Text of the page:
TONY KING CAN recall an irksome time, some in the past, as he would constantly swap his Sexy Shoes Women for the more at ease couple of Converse All-Stars through the entire workday, based on whether he was leading a vital meeting or overseeing a relatively laid-back photo shoot. “I was always changing,” he said.
That stopped around 2008, when Mr. King, 43, bought his first kind of Common Projects leather sneakers. Suddenly, the CEO and creative director of the latest York-based digital agency King & Partners, whose clients include 3.1 Phillip Lim, could leave the house in a single pair of shoes right for pitching new clients or heading out for Peronis. Bonus: They encased his feet so painlessly he could walk anywhere.
“It had been a socially and professionally acceptable sneaker that looks similar to a shoe but is comfortable similar to a sneaker,” he explained. To put it differently: A size-10 Holy Grail. Though he still pulls out his Church’s for “very smart meetings,” he mostly lives in sneakers and owns around 20 pairs of Common Projects, in a variety of styles, materials, colors and states of wear.
Mr. King is hardly alone in finding that high-end, designer sneakers can constitute a significant part of the modern menswear wardrobe. While Masters in the Universe still dutifully pair their Super 100s suits with proper leather lace-ups, other men in offices as formal routinely pad around in upscale rubber-soled shoes. My own once-beloved wingtips are gathering dust, forsaken for a couple of Adidas Stan Smiths made in collaboration with Belgian designer Raf Simons.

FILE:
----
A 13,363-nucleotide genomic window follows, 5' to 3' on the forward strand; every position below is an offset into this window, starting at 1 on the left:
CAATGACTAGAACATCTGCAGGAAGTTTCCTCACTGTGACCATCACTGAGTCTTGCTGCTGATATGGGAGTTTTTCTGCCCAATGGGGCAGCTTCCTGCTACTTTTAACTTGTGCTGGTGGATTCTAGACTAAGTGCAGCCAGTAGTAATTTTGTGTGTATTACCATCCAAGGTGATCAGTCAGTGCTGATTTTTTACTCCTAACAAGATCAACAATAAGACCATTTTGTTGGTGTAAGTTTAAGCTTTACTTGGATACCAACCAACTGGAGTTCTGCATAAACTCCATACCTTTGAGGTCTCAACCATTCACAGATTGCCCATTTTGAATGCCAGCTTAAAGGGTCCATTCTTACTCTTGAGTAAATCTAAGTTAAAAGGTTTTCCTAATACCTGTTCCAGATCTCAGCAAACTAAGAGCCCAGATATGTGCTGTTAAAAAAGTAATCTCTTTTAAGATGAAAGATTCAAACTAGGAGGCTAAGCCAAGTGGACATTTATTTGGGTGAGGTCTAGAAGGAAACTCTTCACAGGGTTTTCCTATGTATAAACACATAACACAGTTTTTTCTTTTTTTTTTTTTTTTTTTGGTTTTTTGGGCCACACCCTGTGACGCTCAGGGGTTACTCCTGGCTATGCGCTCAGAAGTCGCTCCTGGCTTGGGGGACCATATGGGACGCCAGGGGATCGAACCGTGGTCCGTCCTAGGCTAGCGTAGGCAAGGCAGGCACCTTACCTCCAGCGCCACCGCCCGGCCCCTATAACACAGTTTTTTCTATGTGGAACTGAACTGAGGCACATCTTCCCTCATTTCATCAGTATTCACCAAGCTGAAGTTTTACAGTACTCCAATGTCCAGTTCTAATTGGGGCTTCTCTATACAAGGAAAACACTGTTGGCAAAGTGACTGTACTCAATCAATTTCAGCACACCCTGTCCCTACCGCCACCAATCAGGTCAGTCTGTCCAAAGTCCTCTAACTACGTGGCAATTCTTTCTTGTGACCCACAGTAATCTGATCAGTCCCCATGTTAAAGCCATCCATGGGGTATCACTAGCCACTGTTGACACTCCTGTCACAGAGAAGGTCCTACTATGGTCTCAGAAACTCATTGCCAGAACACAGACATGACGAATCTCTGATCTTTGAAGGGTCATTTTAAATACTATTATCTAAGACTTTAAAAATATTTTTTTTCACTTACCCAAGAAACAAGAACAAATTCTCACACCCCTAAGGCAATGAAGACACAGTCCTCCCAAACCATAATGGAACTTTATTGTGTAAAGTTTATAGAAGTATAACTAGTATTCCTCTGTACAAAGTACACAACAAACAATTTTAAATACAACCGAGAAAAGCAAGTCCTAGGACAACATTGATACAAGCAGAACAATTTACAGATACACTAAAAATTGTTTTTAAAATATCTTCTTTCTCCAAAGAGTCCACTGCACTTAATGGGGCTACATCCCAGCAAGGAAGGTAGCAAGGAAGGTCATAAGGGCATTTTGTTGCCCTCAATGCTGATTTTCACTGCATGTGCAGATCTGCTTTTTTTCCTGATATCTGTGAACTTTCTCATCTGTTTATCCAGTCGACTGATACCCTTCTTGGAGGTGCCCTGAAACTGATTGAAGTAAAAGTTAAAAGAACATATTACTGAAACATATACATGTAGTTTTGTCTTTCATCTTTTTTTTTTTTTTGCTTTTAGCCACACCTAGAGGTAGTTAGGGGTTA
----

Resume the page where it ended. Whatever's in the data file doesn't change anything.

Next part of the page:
Luxury sneakers now dominate men’s footwear sales for e-commerce site Mr Porter and department store Barneys New York City. Within a telling move, the latter recently combined the formal and casual shoe departments at its New York City and Beverly Hills locations. (“Did we really should separate the John Lobb guy and also the Louboutin guy?” asked Tom Kalenderian, the store’s executive vice president of men’s, making reference to consumers of traditional dress shoes and those seeking designer Christian Louboutin’s studded sneaks.)